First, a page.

Next time you’re wondering whether you should train for a longer race, or move your legs a little faster, or head out the door at all—think of these findings and push yourself to do it. You’ll be helping your brain out as well.
It’s no secret that our emotional state can affect our learning abilities, and although a bit of anxiety about an exam or upcoming assignment is normal, when that stress builds up too much, it can hinder our ability to take in, process, and store new information. Unfortunately, anxiety is on the rise among students, and according to one study, the number of students declaring a mental health problem has doubled in the last five years. But how and why do stress and anxiety impair our ability to learn?
Research shows that when we’re under stress, the brain simply stops forming new connections. This is because stress and anxiety activate the body’s fight-or-flight response and bring on physiological and psychological changes that enhance our ability to react to danger. For instance, our adrenaline levels will rise, our heart rate and breathing may speed up, blood is diverted to the limbs, and our body temperature may increase.
If this happens while we’re trying to study, however, the brain essentially blocks access to higher processing, which makes it difficult if not impossible to retain new information.
So if you frequently find yourself dealing with stress and anxiety that’s interfering with your studying, here are a few tried and proven tips for managing your learning anxiety.
1. Identify the source of your anxiety
If you’ve been feeling unusually anxious about your learning, it’s important to identify the underlying cause so you can tackle the problem head-on. If you’re unable to identify the source of your anxiety, start keeping a daily journal where you write down the events of the day along with your thoughts and feelings about them. This can help you identify unhealthy patterns and avoid specific things that trigger your anxiety, whether it’s a lack of sleep, unrealistic expectations, or even too much caffeine.
2. Try mindfulness training
Mindfulness is all about being aware of and paying attention to our thoughts and emotions, and research shows that mindfulness training can reduce anxiety and depression. One study from researchers at the University of Cambridge found that mindfulness training can be particularly useful in supporting students who are at risk of developing mental health problems and helping them develop preventative coping strategies.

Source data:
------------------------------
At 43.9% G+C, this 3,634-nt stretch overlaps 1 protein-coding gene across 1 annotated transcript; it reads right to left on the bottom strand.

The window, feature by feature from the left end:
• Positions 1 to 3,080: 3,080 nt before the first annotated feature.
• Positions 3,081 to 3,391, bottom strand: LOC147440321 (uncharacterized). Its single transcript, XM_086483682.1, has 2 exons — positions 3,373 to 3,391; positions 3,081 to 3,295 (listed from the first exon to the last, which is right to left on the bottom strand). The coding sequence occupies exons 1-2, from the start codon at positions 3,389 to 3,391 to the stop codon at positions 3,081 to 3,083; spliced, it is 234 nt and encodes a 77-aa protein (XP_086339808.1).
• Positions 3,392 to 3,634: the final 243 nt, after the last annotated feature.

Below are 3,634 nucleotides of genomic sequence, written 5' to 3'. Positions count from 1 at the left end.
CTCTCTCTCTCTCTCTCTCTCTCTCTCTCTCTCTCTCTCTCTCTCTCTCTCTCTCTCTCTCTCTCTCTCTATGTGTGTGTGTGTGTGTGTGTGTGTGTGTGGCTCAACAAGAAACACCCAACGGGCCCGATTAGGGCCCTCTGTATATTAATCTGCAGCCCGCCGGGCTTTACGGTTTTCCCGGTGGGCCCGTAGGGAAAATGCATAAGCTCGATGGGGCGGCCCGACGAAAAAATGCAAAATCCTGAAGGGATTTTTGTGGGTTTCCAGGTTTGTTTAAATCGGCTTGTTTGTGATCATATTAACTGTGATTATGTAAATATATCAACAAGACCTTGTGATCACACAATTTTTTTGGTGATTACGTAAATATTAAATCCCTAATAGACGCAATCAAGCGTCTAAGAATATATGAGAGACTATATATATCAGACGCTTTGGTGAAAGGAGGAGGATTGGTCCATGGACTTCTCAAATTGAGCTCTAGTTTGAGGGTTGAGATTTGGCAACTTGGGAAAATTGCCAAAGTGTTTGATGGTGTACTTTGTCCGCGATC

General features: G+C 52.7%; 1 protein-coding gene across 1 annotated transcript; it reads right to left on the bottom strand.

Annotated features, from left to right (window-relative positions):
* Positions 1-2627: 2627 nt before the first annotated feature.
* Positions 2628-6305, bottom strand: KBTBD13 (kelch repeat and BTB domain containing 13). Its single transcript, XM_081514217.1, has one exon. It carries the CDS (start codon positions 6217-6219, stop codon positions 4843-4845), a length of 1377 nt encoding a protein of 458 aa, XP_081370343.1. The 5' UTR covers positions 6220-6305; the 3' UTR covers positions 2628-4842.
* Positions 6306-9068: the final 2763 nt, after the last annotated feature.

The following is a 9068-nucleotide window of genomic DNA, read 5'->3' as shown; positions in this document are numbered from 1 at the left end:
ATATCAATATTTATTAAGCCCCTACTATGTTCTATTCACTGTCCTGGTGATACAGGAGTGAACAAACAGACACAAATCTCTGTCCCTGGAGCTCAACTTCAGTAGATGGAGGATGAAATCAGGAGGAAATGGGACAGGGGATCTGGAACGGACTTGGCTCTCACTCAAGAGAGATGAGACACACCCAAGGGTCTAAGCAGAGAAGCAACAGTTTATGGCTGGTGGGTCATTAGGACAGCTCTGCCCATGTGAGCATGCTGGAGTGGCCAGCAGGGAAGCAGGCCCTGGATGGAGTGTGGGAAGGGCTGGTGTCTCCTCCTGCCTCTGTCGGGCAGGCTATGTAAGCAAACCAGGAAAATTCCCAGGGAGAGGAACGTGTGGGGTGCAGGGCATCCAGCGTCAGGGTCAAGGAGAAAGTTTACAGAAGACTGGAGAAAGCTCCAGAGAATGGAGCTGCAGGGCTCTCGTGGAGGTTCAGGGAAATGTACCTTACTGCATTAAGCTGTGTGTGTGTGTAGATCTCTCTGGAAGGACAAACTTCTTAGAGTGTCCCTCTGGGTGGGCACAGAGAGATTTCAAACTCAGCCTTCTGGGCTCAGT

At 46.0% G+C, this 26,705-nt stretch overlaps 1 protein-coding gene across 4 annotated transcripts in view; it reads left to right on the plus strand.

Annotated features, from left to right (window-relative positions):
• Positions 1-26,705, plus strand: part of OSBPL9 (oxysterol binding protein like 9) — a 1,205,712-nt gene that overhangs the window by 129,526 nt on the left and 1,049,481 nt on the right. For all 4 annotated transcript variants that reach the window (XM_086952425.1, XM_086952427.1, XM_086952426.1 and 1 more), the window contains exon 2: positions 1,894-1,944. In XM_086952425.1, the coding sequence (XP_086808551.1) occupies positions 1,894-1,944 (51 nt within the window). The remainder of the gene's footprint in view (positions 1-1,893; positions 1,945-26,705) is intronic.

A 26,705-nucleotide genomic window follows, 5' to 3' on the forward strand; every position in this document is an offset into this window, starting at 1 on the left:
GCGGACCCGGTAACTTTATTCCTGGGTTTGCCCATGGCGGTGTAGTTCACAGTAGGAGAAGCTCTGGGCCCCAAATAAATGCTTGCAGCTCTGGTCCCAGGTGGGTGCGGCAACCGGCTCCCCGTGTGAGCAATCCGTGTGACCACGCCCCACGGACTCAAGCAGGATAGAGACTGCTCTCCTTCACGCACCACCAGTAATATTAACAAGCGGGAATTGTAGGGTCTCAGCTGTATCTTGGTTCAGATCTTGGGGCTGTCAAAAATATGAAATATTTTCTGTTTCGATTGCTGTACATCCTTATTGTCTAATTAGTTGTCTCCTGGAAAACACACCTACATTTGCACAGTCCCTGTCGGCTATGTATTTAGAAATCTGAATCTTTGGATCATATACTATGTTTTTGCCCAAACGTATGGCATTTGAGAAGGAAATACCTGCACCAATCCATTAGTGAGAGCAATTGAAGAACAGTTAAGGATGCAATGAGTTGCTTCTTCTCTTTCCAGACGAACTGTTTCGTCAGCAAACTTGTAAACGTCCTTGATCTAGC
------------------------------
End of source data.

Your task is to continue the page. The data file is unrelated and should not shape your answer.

So what did this mindfulness training entail?
For the study, students were offered eight face-to-face group-based sessions and were also encouraged to practice 15-25 minutes of mindfulness meditation at home, in addition to mindfulness practices like mindful eating and mindful walking. Students who received mindfulness training had lower distress scores after the course and during exam term. In fact, distress scores for the mindfulness group during exam time fell below baseline levels even during exam time, whereas students who had received standard support became increasingly stressed as the year progressed.
3. Seek support
Research shows that getting adequate social support is one of the best ways to cope with major life stresses, and people with good social support networks live longer and are healthier than those with few close relationships.
With this in mind, if a specific class or subject is causing you anxiety, don’t be afraid to approach your teachers, counsellors, or fellow students to ask for extra support. If you’re studying abroad or in another city, it’s also a good idea to allocate time to socialising and building networks in your new location, in addition to keeping in touch with your loved ones back home.
4. Prioritise your physical health
Our mind and body are closely connected, so if you’ve been feeling overly anxious, simply making an effort to eat the right foods, exercise regularly, and get plenty of sleep can already make a big difference to your state of mind.
Regular physical activity has been shown to reduce stress and anxiety, and resistance workouts such as weightlifting are linked to reduced anxiety.